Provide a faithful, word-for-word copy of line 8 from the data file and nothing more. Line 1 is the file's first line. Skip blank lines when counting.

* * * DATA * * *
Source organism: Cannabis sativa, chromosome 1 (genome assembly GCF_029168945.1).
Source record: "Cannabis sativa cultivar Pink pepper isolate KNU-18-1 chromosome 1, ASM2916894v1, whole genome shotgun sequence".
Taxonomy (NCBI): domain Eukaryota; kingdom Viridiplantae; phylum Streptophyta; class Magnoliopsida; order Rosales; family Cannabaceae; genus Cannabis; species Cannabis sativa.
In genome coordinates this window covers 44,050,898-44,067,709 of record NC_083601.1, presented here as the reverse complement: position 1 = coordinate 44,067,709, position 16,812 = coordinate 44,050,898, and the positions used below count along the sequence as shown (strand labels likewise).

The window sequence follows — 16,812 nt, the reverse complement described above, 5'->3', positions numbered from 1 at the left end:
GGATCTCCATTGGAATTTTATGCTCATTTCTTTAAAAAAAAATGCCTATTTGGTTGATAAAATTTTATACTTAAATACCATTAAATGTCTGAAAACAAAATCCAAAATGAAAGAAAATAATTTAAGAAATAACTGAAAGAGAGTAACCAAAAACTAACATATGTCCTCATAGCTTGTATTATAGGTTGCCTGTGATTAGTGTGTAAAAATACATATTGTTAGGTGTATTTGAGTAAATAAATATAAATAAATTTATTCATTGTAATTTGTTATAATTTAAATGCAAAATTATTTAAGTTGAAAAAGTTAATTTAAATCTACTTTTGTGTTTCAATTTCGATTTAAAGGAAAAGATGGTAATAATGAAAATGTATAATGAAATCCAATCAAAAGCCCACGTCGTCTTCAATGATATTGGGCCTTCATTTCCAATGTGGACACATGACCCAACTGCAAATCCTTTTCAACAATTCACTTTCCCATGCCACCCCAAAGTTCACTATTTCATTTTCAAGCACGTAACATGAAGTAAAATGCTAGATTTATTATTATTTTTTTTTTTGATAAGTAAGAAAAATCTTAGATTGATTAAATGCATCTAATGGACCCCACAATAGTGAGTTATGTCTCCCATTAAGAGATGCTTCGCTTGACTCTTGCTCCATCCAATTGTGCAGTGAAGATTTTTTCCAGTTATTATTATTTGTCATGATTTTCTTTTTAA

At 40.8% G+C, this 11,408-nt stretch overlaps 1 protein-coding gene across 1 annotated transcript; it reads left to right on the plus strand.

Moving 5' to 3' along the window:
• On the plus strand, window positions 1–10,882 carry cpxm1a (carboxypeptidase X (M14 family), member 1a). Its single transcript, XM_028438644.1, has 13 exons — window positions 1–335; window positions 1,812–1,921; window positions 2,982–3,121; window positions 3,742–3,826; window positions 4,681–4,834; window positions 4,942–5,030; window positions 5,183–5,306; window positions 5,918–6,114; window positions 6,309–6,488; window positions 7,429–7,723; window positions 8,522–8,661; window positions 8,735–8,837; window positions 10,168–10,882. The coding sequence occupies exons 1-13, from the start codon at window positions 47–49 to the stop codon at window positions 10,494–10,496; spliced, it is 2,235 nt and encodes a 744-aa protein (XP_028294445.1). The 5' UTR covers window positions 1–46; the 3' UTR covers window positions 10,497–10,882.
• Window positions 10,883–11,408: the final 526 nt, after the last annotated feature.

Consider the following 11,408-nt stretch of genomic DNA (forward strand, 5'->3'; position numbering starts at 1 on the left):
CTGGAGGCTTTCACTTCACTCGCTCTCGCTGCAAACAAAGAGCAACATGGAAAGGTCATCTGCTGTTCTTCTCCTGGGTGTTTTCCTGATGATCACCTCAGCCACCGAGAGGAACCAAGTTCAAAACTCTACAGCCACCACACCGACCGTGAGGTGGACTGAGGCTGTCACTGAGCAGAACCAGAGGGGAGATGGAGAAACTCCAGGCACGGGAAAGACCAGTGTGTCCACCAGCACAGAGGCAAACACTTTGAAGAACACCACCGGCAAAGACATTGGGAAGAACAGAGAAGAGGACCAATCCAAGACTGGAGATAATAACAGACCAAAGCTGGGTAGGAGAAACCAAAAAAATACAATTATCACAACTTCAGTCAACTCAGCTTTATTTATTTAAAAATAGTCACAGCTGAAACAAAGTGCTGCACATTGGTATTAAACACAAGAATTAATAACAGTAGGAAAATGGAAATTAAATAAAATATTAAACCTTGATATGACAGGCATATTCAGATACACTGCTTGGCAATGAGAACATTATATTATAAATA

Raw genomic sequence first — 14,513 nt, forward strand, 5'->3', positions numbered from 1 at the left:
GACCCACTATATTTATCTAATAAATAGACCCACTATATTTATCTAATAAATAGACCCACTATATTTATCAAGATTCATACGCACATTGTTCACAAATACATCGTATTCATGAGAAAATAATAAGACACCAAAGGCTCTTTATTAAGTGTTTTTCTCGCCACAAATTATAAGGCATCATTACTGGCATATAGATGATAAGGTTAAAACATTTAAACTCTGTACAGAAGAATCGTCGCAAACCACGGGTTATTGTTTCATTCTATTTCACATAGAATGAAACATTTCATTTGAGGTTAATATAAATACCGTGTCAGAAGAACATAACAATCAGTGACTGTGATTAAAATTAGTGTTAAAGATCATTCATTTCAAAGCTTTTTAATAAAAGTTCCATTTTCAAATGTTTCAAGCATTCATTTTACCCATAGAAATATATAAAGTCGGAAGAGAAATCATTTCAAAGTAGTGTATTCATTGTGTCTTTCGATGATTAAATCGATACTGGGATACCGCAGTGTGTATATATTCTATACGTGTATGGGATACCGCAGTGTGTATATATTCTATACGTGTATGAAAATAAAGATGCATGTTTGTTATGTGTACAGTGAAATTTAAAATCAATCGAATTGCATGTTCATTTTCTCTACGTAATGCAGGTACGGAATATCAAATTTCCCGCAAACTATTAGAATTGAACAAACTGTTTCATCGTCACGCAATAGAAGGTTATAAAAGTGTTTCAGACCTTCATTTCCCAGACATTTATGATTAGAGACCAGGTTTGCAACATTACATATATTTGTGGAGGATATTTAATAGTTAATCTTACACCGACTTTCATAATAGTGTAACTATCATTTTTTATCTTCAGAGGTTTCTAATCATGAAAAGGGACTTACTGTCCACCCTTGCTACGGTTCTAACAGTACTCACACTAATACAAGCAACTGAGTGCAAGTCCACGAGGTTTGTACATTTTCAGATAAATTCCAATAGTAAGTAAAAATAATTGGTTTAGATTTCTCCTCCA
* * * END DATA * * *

Moving 5' to 3' along the window: